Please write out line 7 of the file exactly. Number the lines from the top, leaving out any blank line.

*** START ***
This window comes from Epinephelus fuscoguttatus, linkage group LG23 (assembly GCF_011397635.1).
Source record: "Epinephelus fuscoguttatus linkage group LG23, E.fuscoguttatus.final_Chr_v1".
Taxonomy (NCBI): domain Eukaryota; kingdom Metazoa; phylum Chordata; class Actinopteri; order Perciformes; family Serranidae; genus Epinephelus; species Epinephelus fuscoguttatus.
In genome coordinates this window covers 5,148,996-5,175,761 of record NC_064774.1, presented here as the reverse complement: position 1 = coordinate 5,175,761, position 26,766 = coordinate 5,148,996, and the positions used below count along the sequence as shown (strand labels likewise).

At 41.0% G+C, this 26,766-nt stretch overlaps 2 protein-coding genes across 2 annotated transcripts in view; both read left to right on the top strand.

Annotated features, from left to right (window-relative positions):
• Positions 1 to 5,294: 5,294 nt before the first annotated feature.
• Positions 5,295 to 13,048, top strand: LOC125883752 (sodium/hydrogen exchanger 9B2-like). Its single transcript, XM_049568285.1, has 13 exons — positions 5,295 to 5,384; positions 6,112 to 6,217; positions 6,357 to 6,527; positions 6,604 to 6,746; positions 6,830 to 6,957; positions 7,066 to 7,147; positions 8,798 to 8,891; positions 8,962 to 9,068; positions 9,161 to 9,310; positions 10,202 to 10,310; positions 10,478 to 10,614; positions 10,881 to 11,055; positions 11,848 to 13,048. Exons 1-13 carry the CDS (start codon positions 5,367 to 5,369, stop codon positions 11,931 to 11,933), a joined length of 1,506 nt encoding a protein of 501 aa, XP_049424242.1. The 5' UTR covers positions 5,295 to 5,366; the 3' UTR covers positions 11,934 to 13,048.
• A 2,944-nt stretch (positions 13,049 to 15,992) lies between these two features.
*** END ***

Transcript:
• Positions 1 to 5,294: 5,294 nt before the first annotated feature.